I could go on, but suffice it to say that I am able, more often than not, to guess the author’s generation by the errors. Up to a point, the younger the author, the higher the error count. But I see very few authors under thirty.

        If errors are infrequent, the author is almost certainly over fifty. If they are common, then thirty to fifty.

        The vanishing use of criterion.
        Comprised used as in intransitive verb.
        Miniscule. (How can anyone avoid a basic spell-check?)
        Incorrect usage of a/an. (Failure to understand an aspirate H as a vowel sound.)

        I could go on, but why? Few who will see this are among the offenders.

        1. TRX says:

          I see a lot of punctuation problems now; leaving the final period off a sentence seems to be common now. To/too errors are so common their common use is almost reversed. Commas, if seen, seem to be randomly placed.

          In particular, one curious type of thing I’ve begun to frequently encounter is sound-similar phrases that are grammatically correct that make no sense; the kind of thing you see, for example, when you turn on Youtube’s speech-to-text subtitle function. It’s like the authors never read any books and their vocabularies come mostly from video. They know what a phrase means, but have no idea what the words are. (I’d give examples, but my mind just went blank…)

          1. My big gripe is people who don’t know the difference between “lose” and “loose.” I’ve seen that in a number of recent nonfiction books, none by well-known authors. It makes me wonder what the hell those big publishers are actually doing to get a manuscript into presentable form before publishing it.

  2. Orvan Taurus says:

    “ebooks never really took off, and indie publishing is a tiny little corner of the publishing world.”

    Gee, that UTTERLY FAILS to explain the vast amount of stuff (22 titles from ONE author ALONE) I have on JUST the Kindle app. NEXT!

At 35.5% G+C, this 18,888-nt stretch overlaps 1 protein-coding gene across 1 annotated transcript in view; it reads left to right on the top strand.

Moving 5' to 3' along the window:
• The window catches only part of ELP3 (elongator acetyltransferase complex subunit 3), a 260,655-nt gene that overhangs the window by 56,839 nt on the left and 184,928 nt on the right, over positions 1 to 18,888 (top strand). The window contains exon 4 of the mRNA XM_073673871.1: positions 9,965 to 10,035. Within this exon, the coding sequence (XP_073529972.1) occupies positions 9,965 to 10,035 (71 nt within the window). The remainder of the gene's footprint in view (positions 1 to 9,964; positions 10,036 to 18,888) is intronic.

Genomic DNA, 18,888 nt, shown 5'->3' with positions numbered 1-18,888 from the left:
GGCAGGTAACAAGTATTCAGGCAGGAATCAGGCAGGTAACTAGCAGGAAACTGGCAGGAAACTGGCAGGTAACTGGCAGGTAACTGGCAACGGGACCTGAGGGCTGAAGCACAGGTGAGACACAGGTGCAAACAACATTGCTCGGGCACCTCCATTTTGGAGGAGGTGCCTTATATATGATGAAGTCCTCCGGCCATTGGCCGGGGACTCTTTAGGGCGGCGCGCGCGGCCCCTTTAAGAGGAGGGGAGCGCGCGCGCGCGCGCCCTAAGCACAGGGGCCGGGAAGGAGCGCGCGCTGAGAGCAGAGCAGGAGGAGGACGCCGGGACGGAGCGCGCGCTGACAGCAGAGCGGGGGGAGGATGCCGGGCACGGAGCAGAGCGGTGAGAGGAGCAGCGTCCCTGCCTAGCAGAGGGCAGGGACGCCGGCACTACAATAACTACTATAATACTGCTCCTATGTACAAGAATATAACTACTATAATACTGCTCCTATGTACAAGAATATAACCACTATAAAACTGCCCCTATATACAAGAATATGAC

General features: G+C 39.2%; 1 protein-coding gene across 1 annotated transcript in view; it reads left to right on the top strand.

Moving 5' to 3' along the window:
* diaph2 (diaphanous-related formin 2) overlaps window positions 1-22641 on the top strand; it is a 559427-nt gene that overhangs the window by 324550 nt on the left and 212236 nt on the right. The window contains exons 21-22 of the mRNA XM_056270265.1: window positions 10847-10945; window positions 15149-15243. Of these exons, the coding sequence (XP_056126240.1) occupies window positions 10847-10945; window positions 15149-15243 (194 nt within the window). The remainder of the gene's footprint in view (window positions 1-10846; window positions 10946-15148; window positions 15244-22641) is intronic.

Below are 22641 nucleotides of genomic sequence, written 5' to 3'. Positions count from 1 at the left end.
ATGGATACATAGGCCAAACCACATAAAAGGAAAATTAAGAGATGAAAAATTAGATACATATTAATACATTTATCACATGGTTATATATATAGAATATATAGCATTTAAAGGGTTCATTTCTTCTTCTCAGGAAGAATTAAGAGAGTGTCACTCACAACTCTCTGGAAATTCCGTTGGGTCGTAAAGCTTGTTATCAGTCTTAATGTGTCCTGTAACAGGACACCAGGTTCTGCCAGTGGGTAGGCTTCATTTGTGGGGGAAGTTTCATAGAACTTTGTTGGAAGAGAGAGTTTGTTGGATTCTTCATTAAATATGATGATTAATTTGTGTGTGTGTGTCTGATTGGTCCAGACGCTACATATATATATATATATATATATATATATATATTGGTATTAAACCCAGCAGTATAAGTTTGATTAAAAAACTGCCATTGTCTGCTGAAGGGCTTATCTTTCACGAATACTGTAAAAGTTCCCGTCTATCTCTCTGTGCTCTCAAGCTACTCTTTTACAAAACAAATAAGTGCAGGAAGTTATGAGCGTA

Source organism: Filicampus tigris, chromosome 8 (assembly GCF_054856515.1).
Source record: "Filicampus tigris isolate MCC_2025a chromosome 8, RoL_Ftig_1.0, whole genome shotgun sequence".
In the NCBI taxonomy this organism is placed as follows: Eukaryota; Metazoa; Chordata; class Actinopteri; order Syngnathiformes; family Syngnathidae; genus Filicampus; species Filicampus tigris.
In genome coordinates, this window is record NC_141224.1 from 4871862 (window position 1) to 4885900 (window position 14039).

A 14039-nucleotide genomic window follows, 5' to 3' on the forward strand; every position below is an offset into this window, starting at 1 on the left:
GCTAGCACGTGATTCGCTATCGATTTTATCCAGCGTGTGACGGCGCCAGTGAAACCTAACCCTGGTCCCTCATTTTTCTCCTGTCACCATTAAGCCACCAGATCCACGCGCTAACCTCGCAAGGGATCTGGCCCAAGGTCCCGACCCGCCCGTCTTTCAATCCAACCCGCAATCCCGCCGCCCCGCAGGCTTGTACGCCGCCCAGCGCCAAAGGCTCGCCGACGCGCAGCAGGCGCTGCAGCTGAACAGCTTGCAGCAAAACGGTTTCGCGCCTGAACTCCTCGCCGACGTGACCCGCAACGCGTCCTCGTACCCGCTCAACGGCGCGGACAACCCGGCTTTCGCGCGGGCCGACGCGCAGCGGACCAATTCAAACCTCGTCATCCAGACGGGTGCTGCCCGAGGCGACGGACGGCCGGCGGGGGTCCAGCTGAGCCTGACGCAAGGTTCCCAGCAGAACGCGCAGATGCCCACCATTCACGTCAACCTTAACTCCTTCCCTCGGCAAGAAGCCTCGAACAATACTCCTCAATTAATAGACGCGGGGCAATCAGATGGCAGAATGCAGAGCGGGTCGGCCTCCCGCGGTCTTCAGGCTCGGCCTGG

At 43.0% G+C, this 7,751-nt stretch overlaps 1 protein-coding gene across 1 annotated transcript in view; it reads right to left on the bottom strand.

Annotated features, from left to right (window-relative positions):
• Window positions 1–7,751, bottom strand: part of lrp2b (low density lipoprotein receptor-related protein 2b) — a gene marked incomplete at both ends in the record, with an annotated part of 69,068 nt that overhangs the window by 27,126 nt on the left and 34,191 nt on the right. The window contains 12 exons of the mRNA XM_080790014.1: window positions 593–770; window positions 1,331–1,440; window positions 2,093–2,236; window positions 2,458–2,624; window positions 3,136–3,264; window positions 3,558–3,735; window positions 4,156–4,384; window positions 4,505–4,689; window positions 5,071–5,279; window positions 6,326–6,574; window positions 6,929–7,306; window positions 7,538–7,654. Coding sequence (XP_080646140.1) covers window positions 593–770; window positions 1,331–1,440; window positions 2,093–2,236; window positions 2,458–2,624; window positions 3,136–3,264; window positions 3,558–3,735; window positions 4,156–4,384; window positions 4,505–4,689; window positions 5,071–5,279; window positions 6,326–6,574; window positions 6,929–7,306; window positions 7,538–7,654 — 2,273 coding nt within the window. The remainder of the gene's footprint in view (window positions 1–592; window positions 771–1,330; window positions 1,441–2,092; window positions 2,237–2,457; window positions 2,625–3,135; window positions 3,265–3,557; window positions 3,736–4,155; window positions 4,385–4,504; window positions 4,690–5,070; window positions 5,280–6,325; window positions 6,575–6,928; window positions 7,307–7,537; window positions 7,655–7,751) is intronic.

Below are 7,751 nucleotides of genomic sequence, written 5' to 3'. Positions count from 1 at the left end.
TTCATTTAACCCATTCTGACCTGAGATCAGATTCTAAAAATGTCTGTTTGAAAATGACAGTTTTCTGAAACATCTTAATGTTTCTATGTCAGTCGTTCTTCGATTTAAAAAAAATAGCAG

1. I have something like 40, and now that my old eyes are tolerating small print less well (even with custom readers) there will be a lot more in the near future. (I am about to start buying ebook editions of SF classics I’ve had since high school for that reason. That, and all the pages are falling out of them.)

      1. Bill Meyer says:

        I recently bought a reprint of a book from 1902. The content is excellent. The font is far too small for me, even with my prescription reading glasses. Possibly with a bright light… or a magnifying glass. Lately, I see that there are at least three other releases of the same title. In all cases, opportunistic publishing, as the material is out of copyright.

        I am not opposed to such books. In fact, I have considered offering some myself, but saw little point when so many are already there. Now I am reconsidering. OCR errors tend to follow a pattern, though the pattern will vary with the font, and with the scanner quality. After several pages, though, they become relatively easy to repair, and rarely send one back to the original. I have little doubt that there is a market for others who prefer a more readable size of print, as I do.

        As I am nearing publication of a book of my own, and have used LaTeX for that, I am likely to consider the same tool chain for possible publication of old material now in public domain. It is interesting to see the differences in people’s approaches:
        – Some remove front matter
        – Some remove back matter
        – Many (most?) do not reproduce footnotes, or if they do, convert to chapter or end notes.
        – Some offer facsimile publication, which I find rarely pleasing, as volumes from 1900 and earlier all too often suffer printing defects.